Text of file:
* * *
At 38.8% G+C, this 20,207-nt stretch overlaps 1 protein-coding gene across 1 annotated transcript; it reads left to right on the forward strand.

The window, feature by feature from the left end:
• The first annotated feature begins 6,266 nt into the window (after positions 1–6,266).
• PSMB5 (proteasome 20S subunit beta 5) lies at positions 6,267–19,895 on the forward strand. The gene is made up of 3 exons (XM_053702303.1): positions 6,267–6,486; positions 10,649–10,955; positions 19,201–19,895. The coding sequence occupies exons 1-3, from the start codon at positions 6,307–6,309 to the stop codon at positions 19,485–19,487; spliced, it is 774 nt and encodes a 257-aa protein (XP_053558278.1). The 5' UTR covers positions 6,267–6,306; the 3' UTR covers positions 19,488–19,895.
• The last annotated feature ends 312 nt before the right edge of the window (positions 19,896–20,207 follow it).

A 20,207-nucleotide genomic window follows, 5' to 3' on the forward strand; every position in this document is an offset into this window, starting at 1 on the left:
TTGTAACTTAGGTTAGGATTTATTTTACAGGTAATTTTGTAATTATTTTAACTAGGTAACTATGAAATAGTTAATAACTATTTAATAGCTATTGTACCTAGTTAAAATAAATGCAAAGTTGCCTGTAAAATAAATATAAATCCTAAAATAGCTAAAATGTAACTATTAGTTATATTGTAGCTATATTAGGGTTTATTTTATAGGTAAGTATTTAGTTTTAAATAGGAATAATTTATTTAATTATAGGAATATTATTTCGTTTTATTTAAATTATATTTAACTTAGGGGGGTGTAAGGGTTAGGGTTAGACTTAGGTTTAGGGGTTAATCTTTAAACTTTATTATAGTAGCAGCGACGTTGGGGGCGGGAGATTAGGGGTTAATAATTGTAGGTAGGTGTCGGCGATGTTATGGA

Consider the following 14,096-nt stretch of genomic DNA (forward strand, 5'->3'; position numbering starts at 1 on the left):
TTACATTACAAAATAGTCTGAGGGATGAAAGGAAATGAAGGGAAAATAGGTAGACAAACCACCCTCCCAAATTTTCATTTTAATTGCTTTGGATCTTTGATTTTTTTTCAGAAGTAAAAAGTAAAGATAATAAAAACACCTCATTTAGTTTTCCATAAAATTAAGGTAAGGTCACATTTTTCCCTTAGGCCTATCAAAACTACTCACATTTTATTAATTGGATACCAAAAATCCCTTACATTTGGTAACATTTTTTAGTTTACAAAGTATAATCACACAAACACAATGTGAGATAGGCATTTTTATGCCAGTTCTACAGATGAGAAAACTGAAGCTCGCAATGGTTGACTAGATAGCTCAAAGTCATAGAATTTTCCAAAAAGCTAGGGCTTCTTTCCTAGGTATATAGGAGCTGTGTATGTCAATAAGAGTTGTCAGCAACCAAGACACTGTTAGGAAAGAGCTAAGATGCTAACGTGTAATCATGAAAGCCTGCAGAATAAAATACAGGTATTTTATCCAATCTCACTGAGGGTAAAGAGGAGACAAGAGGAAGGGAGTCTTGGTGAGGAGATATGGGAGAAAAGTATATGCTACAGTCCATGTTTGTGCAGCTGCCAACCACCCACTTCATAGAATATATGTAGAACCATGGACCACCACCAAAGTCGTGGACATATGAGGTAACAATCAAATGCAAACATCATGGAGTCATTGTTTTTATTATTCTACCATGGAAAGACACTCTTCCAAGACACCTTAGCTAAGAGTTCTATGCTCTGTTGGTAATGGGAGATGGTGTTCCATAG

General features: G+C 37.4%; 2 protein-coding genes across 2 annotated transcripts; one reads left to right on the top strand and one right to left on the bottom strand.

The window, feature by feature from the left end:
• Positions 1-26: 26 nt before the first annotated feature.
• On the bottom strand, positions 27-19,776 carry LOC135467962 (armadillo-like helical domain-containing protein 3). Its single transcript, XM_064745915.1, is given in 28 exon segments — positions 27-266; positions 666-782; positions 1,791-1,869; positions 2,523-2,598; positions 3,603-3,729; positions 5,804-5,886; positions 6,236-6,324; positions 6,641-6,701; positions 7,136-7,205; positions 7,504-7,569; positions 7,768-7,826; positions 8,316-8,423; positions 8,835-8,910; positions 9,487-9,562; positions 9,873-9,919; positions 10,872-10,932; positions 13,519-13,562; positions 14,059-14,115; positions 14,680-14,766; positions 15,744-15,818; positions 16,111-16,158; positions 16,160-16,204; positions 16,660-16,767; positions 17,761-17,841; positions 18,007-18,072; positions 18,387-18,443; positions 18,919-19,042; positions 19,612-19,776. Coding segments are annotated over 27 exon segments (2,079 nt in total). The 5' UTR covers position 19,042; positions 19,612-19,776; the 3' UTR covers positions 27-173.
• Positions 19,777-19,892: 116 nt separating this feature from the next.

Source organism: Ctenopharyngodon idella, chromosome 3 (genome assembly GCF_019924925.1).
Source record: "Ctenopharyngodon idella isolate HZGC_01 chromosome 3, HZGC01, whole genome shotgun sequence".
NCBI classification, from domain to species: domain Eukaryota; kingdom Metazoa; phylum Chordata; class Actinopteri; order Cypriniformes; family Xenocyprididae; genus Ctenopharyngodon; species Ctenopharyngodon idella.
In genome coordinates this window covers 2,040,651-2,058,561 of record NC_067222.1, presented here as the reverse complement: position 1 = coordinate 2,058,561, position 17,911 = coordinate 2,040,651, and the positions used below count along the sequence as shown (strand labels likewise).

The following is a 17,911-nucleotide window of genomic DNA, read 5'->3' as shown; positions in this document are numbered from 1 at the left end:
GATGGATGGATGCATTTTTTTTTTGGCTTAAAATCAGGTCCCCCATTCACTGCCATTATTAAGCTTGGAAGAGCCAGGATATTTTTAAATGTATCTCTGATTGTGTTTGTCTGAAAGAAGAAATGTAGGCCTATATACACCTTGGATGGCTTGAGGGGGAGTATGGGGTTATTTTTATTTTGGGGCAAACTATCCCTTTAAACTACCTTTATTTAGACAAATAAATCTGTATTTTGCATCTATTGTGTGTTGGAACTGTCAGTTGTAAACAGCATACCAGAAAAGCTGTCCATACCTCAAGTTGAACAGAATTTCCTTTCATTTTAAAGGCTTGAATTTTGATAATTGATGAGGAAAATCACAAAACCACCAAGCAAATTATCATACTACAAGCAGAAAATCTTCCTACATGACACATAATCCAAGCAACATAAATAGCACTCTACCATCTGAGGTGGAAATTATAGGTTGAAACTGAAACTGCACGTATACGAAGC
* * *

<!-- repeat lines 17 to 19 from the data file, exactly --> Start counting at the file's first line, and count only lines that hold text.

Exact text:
NCBI classification, from domain to species: domain Eukaryota; kingdom Metazoa; phylum Chordata; class Actinopteri; order Cypriniformes; family Xenocyprididae; genus Ctenopharyngodon; species Ctenopharyngodon idella.
In genome coordinates this window covers 2,040,651-2,058,561 of record NC_067222.1, presented here as the reverse complement: position 1 = coordinate 2,058,561, position 17,911 = coordinate 2,040,651, and the positions used below count along the sequence as shown (strand labels likewise).

The following is a 17,911-nucleotide window of genomic DNA, read 5'->3' as shown; positions in this document are numbered from 1 at the left end: